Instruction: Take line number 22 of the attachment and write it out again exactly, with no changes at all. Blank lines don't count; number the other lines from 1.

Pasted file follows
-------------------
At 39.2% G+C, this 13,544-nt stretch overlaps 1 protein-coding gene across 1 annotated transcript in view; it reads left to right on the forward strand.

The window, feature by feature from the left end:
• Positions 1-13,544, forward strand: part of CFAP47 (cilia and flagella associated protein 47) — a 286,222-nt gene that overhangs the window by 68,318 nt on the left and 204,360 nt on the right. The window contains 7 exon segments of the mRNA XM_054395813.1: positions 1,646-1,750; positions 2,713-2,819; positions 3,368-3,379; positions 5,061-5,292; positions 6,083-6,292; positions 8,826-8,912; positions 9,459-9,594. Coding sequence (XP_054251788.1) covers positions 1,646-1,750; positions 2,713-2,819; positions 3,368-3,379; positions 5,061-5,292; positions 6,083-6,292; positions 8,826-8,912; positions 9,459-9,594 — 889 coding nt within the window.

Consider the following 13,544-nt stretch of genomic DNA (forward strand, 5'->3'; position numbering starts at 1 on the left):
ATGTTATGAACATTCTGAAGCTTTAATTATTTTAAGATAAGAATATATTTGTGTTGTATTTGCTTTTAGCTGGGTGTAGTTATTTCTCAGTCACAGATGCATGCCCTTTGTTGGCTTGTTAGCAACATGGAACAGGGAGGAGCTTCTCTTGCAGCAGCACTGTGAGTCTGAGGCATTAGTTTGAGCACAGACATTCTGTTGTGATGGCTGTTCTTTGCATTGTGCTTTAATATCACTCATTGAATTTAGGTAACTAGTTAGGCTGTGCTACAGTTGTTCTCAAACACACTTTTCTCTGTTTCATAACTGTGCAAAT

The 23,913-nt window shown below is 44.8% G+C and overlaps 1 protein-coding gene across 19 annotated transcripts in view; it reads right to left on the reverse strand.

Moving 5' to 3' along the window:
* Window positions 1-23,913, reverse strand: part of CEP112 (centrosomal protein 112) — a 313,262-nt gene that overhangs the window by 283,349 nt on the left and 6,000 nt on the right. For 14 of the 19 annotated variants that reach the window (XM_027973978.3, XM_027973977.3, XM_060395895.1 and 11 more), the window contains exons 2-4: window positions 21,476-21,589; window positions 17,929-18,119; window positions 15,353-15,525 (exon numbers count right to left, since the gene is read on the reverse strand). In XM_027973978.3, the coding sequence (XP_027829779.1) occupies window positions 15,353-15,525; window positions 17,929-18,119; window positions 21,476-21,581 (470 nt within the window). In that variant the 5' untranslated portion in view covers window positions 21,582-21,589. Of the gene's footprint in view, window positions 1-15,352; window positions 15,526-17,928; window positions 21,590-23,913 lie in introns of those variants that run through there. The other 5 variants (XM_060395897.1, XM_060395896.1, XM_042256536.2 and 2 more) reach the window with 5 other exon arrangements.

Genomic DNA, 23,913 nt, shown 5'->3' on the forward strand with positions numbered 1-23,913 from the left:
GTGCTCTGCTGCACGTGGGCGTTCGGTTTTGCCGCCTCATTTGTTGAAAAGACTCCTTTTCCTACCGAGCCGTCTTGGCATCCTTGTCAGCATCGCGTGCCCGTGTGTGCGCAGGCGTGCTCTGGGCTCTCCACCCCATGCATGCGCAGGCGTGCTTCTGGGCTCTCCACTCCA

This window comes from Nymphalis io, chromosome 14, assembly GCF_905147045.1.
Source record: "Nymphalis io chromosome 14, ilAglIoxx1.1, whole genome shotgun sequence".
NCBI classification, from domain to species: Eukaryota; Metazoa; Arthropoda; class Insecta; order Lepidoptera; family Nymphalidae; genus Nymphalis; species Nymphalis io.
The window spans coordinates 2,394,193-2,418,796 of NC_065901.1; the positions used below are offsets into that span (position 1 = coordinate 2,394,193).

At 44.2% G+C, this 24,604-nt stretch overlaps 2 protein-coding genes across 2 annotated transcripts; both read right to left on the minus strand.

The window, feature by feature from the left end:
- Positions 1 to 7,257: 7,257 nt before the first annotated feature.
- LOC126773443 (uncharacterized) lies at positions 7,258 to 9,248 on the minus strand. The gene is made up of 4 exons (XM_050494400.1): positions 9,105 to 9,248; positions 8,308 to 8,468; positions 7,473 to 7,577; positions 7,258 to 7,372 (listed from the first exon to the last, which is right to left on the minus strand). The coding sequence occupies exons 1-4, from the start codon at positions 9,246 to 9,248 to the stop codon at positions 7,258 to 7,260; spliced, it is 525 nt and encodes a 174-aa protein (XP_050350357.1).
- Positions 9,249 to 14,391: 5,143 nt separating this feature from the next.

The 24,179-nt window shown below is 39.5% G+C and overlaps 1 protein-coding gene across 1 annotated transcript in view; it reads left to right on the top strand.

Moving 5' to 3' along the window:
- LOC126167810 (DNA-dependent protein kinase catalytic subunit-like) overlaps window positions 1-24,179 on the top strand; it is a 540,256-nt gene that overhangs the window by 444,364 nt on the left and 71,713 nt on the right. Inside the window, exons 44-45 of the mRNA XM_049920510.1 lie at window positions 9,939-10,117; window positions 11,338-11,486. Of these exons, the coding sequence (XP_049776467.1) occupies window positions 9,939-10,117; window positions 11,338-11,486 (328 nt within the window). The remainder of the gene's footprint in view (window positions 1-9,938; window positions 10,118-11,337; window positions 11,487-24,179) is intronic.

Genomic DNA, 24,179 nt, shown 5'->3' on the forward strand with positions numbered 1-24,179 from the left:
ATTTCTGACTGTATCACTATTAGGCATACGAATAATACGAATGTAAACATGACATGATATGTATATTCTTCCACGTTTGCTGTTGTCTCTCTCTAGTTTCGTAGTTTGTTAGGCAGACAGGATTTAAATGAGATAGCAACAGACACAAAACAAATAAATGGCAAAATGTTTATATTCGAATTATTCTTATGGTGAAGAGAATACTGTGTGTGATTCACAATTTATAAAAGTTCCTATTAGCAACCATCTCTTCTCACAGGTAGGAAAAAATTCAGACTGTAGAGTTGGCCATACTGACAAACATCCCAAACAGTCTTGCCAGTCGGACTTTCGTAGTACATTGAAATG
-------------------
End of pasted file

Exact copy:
- LOC126167810 (DNA-dependent protein kinase catalytic subunit-like) overlaps window positions 1-24,179 on the top strand; it is a 540,256-nt gene that overhangs the window by 444,364 nt on the left and 71,713 nt on the right. Inside the window, exons 44-45 of the mRNA XM_049920510.1 lie at window positions 9,939-10,117; window positions 11,338-11,486. Of these exons, the coding sequence (XP_049776467.1) occupies window positions 9,939-10,117; window positions 11,338-11,486 (328 nt within the window). The remainder of the gene's footprint in view (window positions 1-9,938; window positions 10,118-11,337; window positions 11,487-24,179) is intronic.